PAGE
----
• scissors
    April 30th, 2014ImogenUncategorized
    Someone please buy me a donkey

    Donkeys have the best ears

    Do your ears ever jump? Occasionally, when I hear a sudden sound I feel something in my ears twinge. This seems to happen more frequently when the sound might be attention-worthy. I’ve asked several people about this and they all think I’m crazy. Surely I can’t be the only one with involuntary ear innervations?

    I have a theory that this is related to ear wiggling. My Grandpa wiggles his ears as a party trick and my mum can be persuaded to as well. Apparerently 15% of the population has the genes necessary for the little ear twitching muscles and these can be inherited.

    The auriculares muscles are leftover from a time when we needed to move our ears to hone in on particular sounds. When alarmed, it makes sense that your ears should prick up to hear better in the same way that your eyes widen so you can see better.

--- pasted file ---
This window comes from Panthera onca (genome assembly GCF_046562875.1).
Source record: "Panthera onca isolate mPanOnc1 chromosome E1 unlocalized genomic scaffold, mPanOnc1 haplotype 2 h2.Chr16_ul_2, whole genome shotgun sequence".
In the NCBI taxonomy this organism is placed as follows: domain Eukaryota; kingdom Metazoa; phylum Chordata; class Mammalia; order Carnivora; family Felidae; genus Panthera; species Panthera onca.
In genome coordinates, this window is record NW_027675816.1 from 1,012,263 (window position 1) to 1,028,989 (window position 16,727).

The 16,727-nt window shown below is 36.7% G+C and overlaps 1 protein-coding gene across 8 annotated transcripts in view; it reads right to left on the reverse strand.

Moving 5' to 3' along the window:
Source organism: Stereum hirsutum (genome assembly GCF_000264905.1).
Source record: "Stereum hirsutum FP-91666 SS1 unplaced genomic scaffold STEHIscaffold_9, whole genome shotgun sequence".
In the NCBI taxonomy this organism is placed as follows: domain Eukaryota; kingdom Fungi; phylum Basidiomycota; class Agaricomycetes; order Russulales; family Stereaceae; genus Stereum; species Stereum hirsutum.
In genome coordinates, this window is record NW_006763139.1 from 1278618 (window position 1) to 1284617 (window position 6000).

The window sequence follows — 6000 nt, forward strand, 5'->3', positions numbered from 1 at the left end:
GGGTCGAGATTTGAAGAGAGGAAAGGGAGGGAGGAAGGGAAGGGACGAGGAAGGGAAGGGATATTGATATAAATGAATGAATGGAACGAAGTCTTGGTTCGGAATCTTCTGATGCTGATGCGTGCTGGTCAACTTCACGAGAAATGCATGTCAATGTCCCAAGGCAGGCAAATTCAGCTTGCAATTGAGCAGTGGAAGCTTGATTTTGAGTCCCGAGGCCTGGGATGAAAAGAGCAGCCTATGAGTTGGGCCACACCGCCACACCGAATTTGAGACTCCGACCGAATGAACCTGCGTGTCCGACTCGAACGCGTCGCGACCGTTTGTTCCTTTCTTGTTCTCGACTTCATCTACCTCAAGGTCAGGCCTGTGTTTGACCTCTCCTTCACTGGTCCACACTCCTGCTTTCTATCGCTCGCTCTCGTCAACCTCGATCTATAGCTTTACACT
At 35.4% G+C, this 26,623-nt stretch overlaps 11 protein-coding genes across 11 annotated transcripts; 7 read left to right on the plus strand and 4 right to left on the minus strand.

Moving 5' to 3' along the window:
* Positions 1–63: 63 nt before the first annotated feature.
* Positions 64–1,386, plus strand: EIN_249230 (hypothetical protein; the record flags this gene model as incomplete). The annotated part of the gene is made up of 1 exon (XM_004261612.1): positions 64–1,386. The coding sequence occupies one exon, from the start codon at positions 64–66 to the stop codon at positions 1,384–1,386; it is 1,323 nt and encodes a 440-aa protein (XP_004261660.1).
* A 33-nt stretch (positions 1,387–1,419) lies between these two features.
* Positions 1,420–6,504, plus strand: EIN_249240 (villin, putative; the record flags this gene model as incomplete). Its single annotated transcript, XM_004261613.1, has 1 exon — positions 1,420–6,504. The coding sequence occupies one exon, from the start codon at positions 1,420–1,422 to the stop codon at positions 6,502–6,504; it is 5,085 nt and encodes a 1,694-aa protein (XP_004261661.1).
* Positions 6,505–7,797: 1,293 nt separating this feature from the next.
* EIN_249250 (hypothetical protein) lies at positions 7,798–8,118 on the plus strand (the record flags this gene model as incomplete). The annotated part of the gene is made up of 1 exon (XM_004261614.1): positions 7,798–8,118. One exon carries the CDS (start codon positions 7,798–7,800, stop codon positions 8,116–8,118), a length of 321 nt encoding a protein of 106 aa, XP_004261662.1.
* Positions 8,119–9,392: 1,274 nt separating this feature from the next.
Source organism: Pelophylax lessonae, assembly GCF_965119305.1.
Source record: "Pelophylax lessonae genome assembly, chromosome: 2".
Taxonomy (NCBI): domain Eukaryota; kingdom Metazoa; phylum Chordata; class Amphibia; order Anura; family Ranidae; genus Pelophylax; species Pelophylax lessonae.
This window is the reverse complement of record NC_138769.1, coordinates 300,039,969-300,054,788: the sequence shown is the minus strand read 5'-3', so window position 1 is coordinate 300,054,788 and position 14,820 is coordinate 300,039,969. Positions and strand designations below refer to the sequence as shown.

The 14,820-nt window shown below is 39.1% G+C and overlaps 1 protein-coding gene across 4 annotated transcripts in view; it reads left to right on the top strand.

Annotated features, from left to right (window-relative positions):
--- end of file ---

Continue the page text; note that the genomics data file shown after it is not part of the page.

My only problem is I can’t twitch my ears on demand. What’s the point of useless evolutionary throwbacks if you can’t use them to entertain yourself? I’m going to practice with the ears, and if that doesn’t work then I’m going to eat some grass and train my appendix.

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  • scissors
    June 24th, 2011ImogenUncategorized

    There are those among us who, I know, feel less than fond towards cats (cough, my boyfriend, cough). I am on the opposite camp and am probably in the at-risk group to become a “crazy cat lady” later in life. In evidence of this, last night my cat was sleeping in my bed with me, under the duvet. If this sounds weird to you then all I can say is that you have obviously never been loved by a cat. Anyway, my cat was curled up under the duvet and as I fell asleep I was thinking, how does she not get super hot? Cats do not appear to sweat or pant, so how do they keep cool?

    Marble keepin it real

    As it turns out I am wrong on both counts. Cats do sweat, but only from their paw-pads (not a very large surface area), and they do pant, but only when very very hot. To cope with mild heat they use heat-prevention strategies such as avoiding activity and stretching themselves out on cool surfaces. Even cats know that prevention is more efficient than a cure. That’s because cats are clever. They also wash themselves more. And how does washing cool them down? By evaporation.  And we know how that works.

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